Dev Hynes: ‘I’ve never read a Blood Orange review. I just can’t do it’

Stephanie Phillips
·9-min read
Dev Hynes (Nick Harwood)
Dev Hynes (Nick Harwood)

The meeting of minds between pop polymath Devonté Hynes and Call Me By Your Name director Luca Guadagnino makes perfect sense. Both make work that’s rich in vulnerability and fragility, that is visceral yet tender, explores gender fluidity and identity, and evokes the awkward anguish of youth. They are so simpatico, in fact, that what started off as a small cameo by Hynes in Guadagnino’s new eight-part HBO/BBC Three series soon turned into a full-blown collaboration.

Hynes was cast in a brief role as himself in Guadagnino’s forthcoming show We Are Who We Are, about two American teenagers, Fraser and Caitlin, who meet on a US army base in Italy. He ended up providing the entire score, too. Like the characters, Hynes and Guadagnino encountered each other in Bologna, on set. “We just started talking about modern and classical music we were both interested in,” says Hynes casually. “He would show me some of the edits at night, in between takes. There wasn't ever a conversation insinuating that I would be composing music for the whole show. It was, weirdly, a very fluid and organic process.”

Organic and fluid is how Hynes prefers to work. The Essex-born, LA-based musician is by now one of the most influential artists and producers working today. His gauzy, undone funk, pop and indie sensibilities have defined the sound of alternative R&B, and yet he makes it all sound effortless as he glides between guises. Under the alias Blood Orange, he’s released four acclaimed albums that have marked him out as a unique musical voice, but he has also worked behind the scenes on pop records with the likes of Solange, Carly Rae Jepsen, Mariah Carey and Sky Ferreira. And he has serious chops as a film composer, having soundtracked last year’s hit drama Queen & Slim and two Gia Coppola movies, 2013’s Palo Alto and 2020’s Mainstream.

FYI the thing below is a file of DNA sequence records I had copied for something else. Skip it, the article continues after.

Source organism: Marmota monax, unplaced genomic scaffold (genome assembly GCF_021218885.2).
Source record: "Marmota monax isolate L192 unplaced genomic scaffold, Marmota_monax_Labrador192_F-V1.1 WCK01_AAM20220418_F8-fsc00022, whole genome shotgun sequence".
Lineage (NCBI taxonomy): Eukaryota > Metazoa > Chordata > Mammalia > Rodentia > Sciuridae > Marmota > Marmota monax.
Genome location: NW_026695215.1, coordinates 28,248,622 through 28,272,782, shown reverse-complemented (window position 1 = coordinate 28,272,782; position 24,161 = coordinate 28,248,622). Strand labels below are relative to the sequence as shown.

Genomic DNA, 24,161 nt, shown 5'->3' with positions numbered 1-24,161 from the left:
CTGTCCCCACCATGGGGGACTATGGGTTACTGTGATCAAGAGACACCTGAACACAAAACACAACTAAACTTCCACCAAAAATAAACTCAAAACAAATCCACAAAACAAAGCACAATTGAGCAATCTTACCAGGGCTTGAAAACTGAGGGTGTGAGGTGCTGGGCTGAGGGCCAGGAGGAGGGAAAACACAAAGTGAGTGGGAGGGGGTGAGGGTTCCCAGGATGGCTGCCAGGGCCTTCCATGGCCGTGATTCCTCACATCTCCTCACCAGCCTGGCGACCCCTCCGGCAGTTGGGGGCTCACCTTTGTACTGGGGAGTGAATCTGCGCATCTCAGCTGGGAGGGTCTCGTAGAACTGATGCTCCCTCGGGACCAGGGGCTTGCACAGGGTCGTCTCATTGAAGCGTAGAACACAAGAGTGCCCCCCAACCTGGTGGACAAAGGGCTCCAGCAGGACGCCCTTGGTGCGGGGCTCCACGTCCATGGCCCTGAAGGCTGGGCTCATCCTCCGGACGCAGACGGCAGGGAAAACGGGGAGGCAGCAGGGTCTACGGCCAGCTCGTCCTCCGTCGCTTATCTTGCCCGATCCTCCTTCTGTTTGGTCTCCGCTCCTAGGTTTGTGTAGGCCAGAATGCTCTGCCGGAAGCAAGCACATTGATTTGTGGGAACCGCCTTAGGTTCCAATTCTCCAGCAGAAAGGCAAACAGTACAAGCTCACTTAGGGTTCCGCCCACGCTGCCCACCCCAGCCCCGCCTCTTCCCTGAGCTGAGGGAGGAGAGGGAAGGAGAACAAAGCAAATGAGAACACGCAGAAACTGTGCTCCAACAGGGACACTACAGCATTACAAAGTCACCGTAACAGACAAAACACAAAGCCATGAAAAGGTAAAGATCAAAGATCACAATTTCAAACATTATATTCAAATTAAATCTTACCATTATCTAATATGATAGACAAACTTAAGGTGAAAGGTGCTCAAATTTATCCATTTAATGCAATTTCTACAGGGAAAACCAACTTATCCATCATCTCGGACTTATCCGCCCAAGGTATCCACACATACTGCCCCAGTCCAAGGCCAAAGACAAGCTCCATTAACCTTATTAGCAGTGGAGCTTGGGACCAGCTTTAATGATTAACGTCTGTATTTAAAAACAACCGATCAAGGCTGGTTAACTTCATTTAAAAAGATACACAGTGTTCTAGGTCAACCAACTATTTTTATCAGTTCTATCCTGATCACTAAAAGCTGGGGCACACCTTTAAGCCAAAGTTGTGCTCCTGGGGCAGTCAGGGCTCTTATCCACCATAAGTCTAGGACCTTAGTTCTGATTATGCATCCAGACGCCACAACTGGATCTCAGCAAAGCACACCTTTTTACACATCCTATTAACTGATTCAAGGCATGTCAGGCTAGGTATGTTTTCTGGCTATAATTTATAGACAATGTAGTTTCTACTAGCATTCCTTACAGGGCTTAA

Despite these consistent successes, it sounds like We Are Who We Are was a bit of a personal breakthrough for Hynes. The 34-year-old is speaking over Zoom, dressed in his trademark look: a relaxed short-sleeved, button-up pattern shirt and a black leather cap covering the top of his shoulder-length dreads, which are styled in bunches. He is affable and laughs easily, even despite just having had a root canal done. And yet he suggests that the TV show work was the first time he allowed himself to recognise that his music as Blood Orange has been influential.

<p>With Luca Guadagnino</p>BBC

With Luca Guadagnino

BBC

“My relationship to Blood Orange was a little weird and a little fractured,” he says. “I’ve never read a Blood Orange review. I just can’t do it. And I didn’t tour that much, where you're faced with people that clearly are listening to your music. I wasn't completely blind, I was aware that people were gradually liking it more,” but a disconnect was still there in his mind.

Guadagnino’s series changed all that. It focuses on Fraser and Caitlin as they explore love, friendship and identity, and the director ended up making the music of Blood Orange a large part of their affinity too. The show features a scene in which they recreate his “Time Will Tell” video and – here comes the cameo bit – the two sneak off to a Blood Orange gig and Caitlin gets to meet him afterwards.